Eye gaze and pupil size were monitored using EyeLink 1000. Blinks were delineated (adding a margin of 50 ms before and after) and the data within them linearly interpolated; the signal was then low-pass filtered (5 Hz) and epoched within -0.5 to 1.5 s relative to the stimulus onset. Epochs whose total blink duration exceeded 20% were excluded. Finally, the data was z-scored per subject.
All multiple regression models included a constant and z-scored predictors. The significance of regression coefficients were assessed with group-level t-tests. Regressions were estimated with Matlab’s regstats.m function (based on QR decomposition), or custom code derived from it.
We often used the “residual” Bayes-optimal confidence as a predictor, which was computed by linearly regressing out several effects related to the prediction itself. More precisely, we estimated a multiple linear regression of the Bayes-optimal confidence, using as predictors the prediction itself (i.e. the Bayes-optimal estimate of the transition probability of the next stimulus, p(A)), its square and logarithm, log(p(A)) and log(p(B)). Using the square and logs enables to capture non-linear effects. The residual Bayes-optimal confidence was defined as the residuals of this multiple regression.
Most regression analyses of neural data include surprise and confidence, but not their interaction. This is because the model update, which we are ultimately interested in, consists in the present task mostly in an additive effect of surprise and confidence. We quantified this result as follows. We formalized the model update as the Kullback-Leibler divergence between the prior probability distribution (which is the posterior from the previous trial) and the current posterior, as in previous studies [19,29]. We performed two multiple linear regressions of the Bayes-optimal model update, both analyses included the Bayes-optimal surprise and confidence, with or without their interaction. The model without interaction resulted in a Pearson ρ between fitted and actual update of 0.836, indicating that model update is to a large extent captured by the additive effect of surprise and confidence. Including also the interaction resulted in a negligible increase: ρ = 0.839. An alternative analysis would have been to regress neural data directly against the Bayes-optimal model update; however it is a weaker test for an update signal because the sole effect of either surprise or confidence would be sufficient to yield a significant regression.
The multiple regression of the evoked response shown in Fig 5 involved the post-stimulus beta-band power, testing for a relation between the evoked response and power on the same trial. Note that the sensors and timing largely overlap; a spurious correlation is thus expected due to signal expression: when recorded MEG signals from this region are stronger or less noisy (e.g. due to artifacts, sensor noise or reduced brain-sensor distance related to breathing and motion) both the measured power and evoked response should be stronger. Luckily, our prediction is that when power is stronger, the evoked response should be weaker, due to the confidence-weighting mechanism, resulting in a sign opposite to the spurious (artifactual) correlation. We predicted that if the spurious correlation was driven by fast trial-to-trial variations in signal expression (compatible e.g. with breathing), averaging successive trials into bins would disrupt it. In contrast, the expected (non spurious) correlation between power and evoked response being driven by slower trial-to-trials changes in confidence and power, it should be more robust to this binning procedure; in practice the correlation between pairs of adjacent trials was 0.61 (±0.001 s.e.m., t23 = 65.8, p = 1.0 10−27) for confidence, and 0.15 (±0.022 s.e.m., t23 = 6.85, p = 5.5 10−7) for power (to be more conservative, we removed linearly the effect of Bayes-optimal confidence before computing this correlation). The effect of power onto the evoked response indeed greatly increased when using non-overlapping bins of 10 consecutive trials, specifically at the moment when such a correlation is expected (around 200 ms), see S3A Fig. This result holds for different bin sizes (S3B Fig). We reproduced qualitatively this effect with simulations (S3C Fig) under the following assumptions: 1) beta-band power linearly reflects Bayes-optimal confidence and has auto-correlated noise from trial-to-trial, 2) the (negative) evoked response linearly reflects surprise, beta-band power (negatively) and has non-correlated noise, 3) both signals are corrupted at the measurement level by the same non-correlated noise.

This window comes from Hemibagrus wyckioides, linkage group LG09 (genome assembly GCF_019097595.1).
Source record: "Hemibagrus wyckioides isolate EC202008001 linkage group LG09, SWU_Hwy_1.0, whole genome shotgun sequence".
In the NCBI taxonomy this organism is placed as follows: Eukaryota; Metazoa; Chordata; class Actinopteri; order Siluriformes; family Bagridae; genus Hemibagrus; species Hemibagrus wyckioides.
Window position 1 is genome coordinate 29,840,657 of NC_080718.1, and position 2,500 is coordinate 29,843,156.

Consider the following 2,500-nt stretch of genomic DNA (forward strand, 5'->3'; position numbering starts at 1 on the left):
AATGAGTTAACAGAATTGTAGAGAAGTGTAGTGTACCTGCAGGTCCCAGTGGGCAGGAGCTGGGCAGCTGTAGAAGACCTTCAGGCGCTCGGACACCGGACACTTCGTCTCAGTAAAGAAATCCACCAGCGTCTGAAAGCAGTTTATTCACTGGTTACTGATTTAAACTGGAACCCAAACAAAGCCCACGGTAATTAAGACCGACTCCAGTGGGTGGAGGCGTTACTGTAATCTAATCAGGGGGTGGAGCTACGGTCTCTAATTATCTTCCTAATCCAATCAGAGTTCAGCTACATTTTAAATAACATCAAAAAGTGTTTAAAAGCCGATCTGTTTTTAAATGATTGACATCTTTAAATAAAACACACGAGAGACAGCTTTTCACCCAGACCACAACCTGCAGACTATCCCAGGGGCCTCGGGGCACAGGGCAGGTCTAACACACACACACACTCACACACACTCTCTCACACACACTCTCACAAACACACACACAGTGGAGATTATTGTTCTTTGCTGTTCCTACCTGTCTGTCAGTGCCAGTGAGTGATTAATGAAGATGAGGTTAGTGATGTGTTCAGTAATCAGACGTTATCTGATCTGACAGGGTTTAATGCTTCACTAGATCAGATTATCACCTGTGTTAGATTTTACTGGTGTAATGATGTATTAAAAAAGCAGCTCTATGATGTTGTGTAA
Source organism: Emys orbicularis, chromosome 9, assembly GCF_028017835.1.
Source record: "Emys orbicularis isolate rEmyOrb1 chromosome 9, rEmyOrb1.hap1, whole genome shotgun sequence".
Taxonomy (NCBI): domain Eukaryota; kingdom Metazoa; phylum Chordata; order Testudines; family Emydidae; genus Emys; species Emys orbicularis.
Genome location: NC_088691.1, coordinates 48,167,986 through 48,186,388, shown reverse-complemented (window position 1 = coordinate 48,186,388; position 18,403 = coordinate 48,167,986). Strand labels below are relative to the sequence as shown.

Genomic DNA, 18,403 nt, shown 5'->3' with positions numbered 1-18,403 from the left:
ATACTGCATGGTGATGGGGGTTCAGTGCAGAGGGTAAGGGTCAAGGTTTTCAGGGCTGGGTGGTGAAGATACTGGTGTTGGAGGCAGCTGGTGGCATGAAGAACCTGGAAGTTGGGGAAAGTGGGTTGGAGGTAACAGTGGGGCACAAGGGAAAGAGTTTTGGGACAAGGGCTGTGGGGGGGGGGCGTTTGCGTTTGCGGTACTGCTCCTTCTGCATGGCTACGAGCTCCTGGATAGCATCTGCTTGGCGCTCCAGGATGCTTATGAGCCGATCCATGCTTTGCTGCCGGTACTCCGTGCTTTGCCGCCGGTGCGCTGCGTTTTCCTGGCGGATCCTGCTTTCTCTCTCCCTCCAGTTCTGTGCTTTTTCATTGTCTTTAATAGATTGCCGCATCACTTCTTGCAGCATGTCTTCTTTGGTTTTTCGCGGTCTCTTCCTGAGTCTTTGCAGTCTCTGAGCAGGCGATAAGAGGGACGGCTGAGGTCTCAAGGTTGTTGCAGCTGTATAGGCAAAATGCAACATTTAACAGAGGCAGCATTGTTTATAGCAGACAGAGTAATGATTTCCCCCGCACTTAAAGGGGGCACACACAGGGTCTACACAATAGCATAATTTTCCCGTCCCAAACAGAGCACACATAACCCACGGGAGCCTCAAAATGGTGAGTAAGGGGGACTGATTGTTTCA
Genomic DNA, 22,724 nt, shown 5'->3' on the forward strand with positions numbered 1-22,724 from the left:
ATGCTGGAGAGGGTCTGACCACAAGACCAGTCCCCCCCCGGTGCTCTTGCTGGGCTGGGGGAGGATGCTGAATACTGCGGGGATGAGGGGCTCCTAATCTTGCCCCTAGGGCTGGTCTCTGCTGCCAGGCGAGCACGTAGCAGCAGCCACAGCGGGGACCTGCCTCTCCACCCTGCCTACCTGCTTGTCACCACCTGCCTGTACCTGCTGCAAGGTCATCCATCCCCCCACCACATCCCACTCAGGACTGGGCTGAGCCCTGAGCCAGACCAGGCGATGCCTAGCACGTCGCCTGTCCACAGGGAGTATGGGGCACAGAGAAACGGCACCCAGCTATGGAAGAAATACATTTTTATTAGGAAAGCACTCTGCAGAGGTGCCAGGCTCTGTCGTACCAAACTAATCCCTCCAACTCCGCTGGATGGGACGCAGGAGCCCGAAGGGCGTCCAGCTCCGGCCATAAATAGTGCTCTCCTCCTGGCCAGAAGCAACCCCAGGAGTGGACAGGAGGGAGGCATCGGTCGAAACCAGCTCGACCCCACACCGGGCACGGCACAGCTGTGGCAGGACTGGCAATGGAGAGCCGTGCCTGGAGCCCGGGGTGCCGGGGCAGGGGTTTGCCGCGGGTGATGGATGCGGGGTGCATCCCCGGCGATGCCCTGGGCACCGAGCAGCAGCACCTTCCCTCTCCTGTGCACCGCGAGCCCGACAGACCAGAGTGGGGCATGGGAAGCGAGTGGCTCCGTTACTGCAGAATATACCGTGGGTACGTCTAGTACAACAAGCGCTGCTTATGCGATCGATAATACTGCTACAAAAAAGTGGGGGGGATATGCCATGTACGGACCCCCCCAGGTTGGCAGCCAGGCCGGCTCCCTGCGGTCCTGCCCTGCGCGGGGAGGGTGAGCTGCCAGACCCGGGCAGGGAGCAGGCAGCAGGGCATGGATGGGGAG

Correction for multiple comparisons
For signals with two or more dimensions (times and sensors; times, sensors and frequencies), correction for multiple comparisons was computed with FieldTrip, following permutations and cluster-based statistics (sum of t-values in the cluster) effectively controlling the family-wise error rate . Sensors located less than 4 cm apart were considered as neighbors (which corresponds to on average 3.9 neighbors per sensor). For signals with one dimension (time), we used a custom code implementing the same cluster-based, permutation test.